DELMAR- I am writing to share my views on a recent petition launched by a Bethlehem Central School District parent that objects to the High School English curriculum and demands that students be permitted to be assigned “alternative texts.” The petition cites as objectionable Steinbeck’s Of Mice and Men and Sherman Alexie’s Absolutely True Diary of a Part-Time Indian; an earlier version also objected to Shakespeare’s Romeo and Juliet. The petition asserts that students “should not have to choose between doing their required reading and maintaining their religious or moral values.” One comment in support of the petition states, “I oppose having my child read a required book out loud and having to say the Lord’s name in vain.”
As a parent of Bethlehem Central School District students and as a college professor of English literature, I am made uneasy by this demand and commend the school district’s decision not to accede to it. Such a demand places an unreasonable burden on teachers to build lesson plans around an indeterminate number of alternative texts that meet with the approval of various parents. It also demands parental veto power over one of the most important functions of education: namely, exposure to multiple points of view encouraging critical thought, reflection, and discourse about one’s own beliefs and values and those of others.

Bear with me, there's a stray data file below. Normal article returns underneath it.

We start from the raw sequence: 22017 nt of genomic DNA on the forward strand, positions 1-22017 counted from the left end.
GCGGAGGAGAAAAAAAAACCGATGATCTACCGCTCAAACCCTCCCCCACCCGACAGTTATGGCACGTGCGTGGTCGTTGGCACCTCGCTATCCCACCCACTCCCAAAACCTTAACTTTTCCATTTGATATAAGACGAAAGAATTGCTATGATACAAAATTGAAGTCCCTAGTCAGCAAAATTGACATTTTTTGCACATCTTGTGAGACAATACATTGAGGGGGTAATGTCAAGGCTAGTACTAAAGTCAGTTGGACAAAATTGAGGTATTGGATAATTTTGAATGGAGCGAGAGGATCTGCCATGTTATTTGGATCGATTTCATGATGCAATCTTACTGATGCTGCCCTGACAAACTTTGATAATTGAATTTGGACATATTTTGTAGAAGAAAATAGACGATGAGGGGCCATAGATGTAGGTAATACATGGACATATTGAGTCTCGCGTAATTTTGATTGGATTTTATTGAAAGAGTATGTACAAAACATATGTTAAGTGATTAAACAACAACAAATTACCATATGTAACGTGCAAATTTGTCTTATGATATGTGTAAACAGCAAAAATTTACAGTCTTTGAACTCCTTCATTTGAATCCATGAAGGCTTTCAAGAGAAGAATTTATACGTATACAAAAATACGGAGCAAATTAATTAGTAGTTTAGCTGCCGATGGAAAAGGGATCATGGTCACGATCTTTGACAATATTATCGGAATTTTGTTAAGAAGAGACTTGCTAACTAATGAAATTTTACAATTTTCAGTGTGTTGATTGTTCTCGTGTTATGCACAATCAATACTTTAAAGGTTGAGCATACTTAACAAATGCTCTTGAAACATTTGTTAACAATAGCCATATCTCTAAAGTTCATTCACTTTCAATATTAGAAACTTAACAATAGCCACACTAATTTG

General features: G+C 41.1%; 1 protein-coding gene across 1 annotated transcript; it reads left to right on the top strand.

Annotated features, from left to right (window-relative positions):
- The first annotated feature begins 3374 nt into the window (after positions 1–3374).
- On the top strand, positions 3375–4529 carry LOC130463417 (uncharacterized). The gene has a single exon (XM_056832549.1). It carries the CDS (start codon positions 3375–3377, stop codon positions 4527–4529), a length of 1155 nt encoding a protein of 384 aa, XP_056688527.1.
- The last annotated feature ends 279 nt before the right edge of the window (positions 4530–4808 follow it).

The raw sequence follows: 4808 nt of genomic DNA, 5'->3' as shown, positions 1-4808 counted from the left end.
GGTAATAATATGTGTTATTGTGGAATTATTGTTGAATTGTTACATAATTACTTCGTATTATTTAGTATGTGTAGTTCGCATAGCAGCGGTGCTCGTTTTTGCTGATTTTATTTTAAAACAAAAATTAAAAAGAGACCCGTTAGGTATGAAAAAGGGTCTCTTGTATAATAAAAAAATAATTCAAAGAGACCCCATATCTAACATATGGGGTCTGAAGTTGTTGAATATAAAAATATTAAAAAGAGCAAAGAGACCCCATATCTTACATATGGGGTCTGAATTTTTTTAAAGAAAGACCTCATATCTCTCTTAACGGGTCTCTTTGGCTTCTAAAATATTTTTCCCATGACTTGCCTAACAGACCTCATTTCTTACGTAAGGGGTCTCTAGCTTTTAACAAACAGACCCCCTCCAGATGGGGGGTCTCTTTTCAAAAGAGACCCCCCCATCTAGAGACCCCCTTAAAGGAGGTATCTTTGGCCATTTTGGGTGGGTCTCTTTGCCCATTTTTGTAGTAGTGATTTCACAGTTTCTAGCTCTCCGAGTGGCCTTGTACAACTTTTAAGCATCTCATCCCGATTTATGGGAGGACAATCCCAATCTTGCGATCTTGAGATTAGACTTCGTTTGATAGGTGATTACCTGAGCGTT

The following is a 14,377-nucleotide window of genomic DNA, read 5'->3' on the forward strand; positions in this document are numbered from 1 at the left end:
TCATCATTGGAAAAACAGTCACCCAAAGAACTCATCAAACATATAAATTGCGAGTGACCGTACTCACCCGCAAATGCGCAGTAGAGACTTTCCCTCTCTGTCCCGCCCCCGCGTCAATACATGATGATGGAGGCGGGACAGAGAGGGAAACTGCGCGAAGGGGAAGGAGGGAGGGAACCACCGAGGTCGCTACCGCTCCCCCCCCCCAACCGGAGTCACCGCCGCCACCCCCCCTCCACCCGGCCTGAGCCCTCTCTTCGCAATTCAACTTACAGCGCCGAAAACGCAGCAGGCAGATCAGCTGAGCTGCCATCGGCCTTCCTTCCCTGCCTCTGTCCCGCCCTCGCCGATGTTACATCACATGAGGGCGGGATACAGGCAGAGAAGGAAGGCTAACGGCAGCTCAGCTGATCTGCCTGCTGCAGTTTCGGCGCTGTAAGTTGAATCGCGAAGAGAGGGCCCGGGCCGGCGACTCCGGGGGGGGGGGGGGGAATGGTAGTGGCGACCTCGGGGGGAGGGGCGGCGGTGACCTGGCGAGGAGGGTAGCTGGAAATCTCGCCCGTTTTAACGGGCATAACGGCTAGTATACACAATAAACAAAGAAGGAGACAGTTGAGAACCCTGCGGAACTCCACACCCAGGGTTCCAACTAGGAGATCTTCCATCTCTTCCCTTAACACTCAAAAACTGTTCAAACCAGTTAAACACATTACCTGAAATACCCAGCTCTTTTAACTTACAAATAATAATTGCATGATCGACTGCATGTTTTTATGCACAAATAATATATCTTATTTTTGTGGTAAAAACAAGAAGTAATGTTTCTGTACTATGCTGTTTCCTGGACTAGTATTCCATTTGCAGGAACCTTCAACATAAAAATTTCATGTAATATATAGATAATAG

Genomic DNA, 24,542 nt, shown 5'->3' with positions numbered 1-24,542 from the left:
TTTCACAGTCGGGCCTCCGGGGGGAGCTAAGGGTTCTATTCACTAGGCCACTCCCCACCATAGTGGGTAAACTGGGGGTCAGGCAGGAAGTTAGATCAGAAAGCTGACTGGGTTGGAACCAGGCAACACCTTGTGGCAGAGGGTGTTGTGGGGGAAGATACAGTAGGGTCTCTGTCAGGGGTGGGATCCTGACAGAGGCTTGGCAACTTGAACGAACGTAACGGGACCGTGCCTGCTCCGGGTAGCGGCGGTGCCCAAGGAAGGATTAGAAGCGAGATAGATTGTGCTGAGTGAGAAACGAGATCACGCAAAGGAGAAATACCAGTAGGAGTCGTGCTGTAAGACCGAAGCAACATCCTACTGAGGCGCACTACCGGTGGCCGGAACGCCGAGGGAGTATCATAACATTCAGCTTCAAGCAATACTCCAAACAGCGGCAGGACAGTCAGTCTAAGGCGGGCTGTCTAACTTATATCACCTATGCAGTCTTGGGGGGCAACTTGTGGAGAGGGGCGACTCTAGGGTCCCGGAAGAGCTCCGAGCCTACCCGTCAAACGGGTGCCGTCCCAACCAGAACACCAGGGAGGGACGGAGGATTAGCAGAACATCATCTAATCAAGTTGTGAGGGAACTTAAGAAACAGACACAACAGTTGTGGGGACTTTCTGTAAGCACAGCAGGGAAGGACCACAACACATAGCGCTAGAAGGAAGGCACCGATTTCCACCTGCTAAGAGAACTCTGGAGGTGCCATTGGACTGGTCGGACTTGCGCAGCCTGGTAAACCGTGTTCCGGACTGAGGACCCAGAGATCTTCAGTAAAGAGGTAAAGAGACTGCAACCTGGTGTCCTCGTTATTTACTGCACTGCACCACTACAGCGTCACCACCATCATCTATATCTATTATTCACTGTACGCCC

A scan of lists of frequently challenged and banned books compiled by the American Library Association discloses a disproportionate number of texts by Black and Indigenous writers, including Toni Morrison, Alice Walker, Maya Angelou, and Sherman Alexie, one of the authors challenged by this petition. This is no doubt in part because many Black and Indigenous writers incorporate racist language in texts to realistically depict racism in society. In April 2020, CNN reported that 8 of the top 10 books challenged by parents the previous year contained LGBTQ content or characters.
Although a writer of color is singled out in this petition, I do not believe this complaint is motivated by a specific desire to silence marginalized voices. Nevertheless, I do believe it is a step in that direction when parents demand alternative texts for their students based on subjective notions of what discourses, ideologies, and values count as “offensive.”
As a parent myself, I understand the importance of being able to instill your values in your children. However, the study of literature should not be about encountering only texts that confirm the validity of views and values one already unquestioningly holds as true or inoffensive. Literature, if it has any value at all, must challenge, provoke, and unsettle. As Emerson wrote, “People wish to be settled,” but “only as far as they are unsettled is there any hope for them.”